GIA Seven Pearl Grading Value Factors:

There are specific ways to professionally judge the size, quality, beauty, and value using the GIA (Gemology Institute of America) Pearl Description System Value Factors. These factors assist Gem On customers to make an educated decision when comparing and shopping for the correct pearl.

Value Factor 1: Size

Pearls are measured and rounded to the nearest.5mm.

  • Uniformity in a strand is those pearls all nearly the same size, is spherical and measure and vary no more than.5mm. Expressed as example 8.0-8.5mm.
  • Graduated pearls in a strand start with the largest pearl in the center and graduate by small size approaching the clasp. Expressed as example 9.0-5.0mm.

Value Factor 2: Shape

The GIA Shape Description System recognizes 7 specific standardized shapes.

Round is in appearance to the un-aided eye. A good way to test a round pearl is measure it’s circumference size with a pearl gauge in several directions and the variation should be less than 2%. Perform the “Eight Way Roller” test by rolling the pearl between your fingers, the pearl should feel round. Round is the most valuable.

  • Rounds are spherical or near spherical.
  • Near Round is slightly out of round, elongated, flattened and almost round.
  • Oval appears symmetrical, almost round and oblong.
  • Button appears symmetrical, flattened or slightly flattened, circular, high and low button in its dome.
  • Drop appears symmetrical, pear shape and can be short or long drop. Drop shape pearls that are clean and excellent luster are very valuable.
  • Baroque has no symmetrical shape and has a noticeable irregularity. These shapes are very popular now because of their uniqueness and one of a kind look. One baroque pearl is certainly a statement of uniqueness and is so trendy in both formal designs as well as formal designs.
  • Semi Baroque appears only slightly symmetrical, are off round, slightly irregular drop, button and oval shape.
  • Circled is a pearl with grooves or ridges that go all the around the pearl and so it is used in nomenclature to combine it’s description with the seven shape factors. As example, round circled, or drop circled.

Value Factor 3: Color

The most important three features of color Gem On Jewelry recommends when purchasing pearls for our customers is to check according to GIA standards:

Body color is the overall color of the pearl.

  • Pink will be used for lighter versions of oranges, red, purplish, orangey red
  • Cream will be used for light yellow to light orange
  • Silver for light cool blues
  • Warm Hues typically range for purplish red to greenish yellow with cream and brown hues within this color circle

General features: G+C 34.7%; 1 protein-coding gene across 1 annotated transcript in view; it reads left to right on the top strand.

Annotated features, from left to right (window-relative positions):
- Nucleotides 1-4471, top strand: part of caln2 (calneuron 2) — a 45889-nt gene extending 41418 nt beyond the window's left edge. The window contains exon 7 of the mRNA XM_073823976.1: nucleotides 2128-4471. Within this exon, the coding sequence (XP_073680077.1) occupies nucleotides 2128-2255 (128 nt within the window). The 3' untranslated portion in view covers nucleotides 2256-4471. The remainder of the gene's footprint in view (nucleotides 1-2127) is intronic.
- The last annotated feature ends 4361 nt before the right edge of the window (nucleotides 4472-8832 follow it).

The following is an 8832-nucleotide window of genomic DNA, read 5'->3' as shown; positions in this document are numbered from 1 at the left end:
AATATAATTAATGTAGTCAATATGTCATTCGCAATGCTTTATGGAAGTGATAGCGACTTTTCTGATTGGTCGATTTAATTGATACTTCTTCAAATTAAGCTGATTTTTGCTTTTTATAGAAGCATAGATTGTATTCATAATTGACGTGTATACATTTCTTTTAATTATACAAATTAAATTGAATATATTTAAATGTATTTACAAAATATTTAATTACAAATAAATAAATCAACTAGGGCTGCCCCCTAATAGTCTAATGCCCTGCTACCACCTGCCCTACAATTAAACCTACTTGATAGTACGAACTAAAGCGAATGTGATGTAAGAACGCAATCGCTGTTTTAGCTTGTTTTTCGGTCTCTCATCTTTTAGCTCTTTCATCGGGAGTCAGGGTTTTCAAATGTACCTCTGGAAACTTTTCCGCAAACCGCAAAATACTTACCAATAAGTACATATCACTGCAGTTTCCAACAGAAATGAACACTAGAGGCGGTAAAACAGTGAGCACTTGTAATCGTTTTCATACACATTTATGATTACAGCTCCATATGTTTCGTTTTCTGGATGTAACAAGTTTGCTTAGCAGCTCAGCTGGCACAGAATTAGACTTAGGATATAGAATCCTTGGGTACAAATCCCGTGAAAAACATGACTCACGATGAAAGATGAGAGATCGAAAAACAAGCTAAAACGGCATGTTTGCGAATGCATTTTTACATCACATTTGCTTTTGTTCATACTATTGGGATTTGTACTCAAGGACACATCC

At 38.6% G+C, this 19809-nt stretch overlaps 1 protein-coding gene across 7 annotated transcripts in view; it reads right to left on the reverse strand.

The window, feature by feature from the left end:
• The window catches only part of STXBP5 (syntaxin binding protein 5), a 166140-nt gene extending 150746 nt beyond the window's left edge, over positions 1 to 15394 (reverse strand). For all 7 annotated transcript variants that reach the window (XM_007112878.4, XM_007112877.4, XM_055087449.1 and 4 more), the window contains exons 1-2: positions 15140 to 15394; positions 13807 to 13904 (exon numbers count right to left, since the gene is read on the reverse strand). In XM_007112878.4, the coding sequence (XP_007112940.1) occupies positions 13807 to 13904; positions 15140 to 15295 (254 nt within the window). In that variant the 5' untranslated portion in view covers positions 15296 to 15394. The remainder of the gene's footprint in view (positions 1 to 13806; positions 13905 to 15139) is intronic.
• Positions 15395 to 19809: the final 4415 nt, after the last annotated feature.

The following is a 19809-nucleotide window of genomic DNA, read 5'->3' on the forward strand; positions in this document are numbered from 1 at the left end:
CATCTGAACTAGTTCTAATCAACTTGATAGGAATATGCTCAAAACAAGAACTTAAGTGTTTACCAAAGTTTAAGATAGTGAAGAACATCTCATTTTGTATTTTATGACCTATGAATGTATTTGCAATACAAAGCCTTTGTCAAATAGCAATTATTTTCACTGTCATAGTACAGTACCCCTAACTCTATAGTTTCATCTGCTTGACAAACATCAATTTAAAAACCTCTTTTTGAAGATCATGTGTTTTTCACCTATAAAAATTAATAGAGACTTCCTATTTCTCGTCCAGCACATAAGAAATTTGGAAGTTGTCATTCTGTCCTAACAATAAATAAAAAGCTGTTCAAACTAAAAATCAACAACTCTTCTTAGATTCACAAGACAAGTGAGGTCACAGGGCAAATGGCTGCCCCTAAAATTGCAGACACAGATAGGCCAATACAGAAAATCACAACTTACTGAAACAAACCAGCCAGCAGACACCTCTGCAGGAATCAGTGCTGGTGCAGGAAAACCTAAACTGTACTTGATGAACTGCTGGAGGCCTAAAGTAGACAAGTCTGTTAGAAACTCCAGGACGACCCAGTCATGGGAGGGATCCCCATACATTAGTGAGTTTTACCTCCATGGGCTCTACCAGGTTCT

• Cool Hues will be reddish purple to yellowish green and with grayish and greenish characteristics sometime nearing the brown hue

Orient occurs when there is more than one translucent color over the body color or surface color. Lastly, overtone is one translucent color over the body color.

At Gem On, we follow the GIA Pearl Description System of 19 hues, which describe pearl body colors.At times, we will use the same standards of hue grading with hueish note as part of the name scheme. Any pink on the surface of any other color will be referred to Rose, Green, Blue and Purple are also possibilities

Value Factor 4: Luster

Determine the luster by the way the light is reflected from surface of the pearl. We rate the pearl accordingly to:

  • Excellent: Bright and Sharp Reflections
  • Very Good: Reflection bright and near sharp
  • Good: bright but not sharp
  • Fair: weak and blurred
  • Poor: dim and diffused.

Value Factor 5: Surface

At Gem On we grade the surface of both freshwater and south sea and look for the following:

Blemishes:

  • Bump: Blister or welt
  • Chip: Any opening in the cavity of the pearl
  • Spot: Rated as Heavily Spotted, Lightly spotted
  • Flat: often could be a very small flat surface but is not considered to affect the overall shape
  • Crack: Break or fracture in nacre or in the nucleus
  • Pit: Indention or depression
  • Wrinkle: Irregular ridge
  • Scratch: Thin grooves
  • Abrasion: Series of scratches

Surface Classification:

  • CL=Clean: Pearl is blemish – free or has a vey minute characteristic
  • LS = Lightly Spotted: Pearls have “minor” surface irregularities
  • MS=Pearls show “noticeable” surface characteristics, more than few
  • HS=Pearls have “obvious” surface characteristics. Durability of pearl may be compromised

Value Factor 6: Nacre Quality

Gem On Jewelry, LLC will take into account the following three classifications but would like to recommend to customers to select the GIA Pearl Certificate at checkout should they want to confirm nacre thickness.

  • Look for chalky appearances. The pearl will not have reflection but complete chalky appearance
  • Blinking of a pearl will indicate a bead nucleus through the nacre of the pearl
  • Thin nacre will allow the nucleus to be very visible through the nacre and thus is not acceptable by pearl standards

Value Factor 7: Matching

Cultured pearls are naturally occurring and so it is a good idea to keep this mind when checking how the pearls are matched. The impression is to create a perfect necklace that contains pearls of exactly the same qualities of Value Factors 1-6, but many times one or a few pearls may be slightly not the same as the rest of the necklace. It takes many containers or lots of pearls in order to create a one of kind pearl necklace. Gem On Jewelry, LLC achieves the best matching based on these fact sheets: http://www.gia.edu/lab-reports-services/pearls/index.html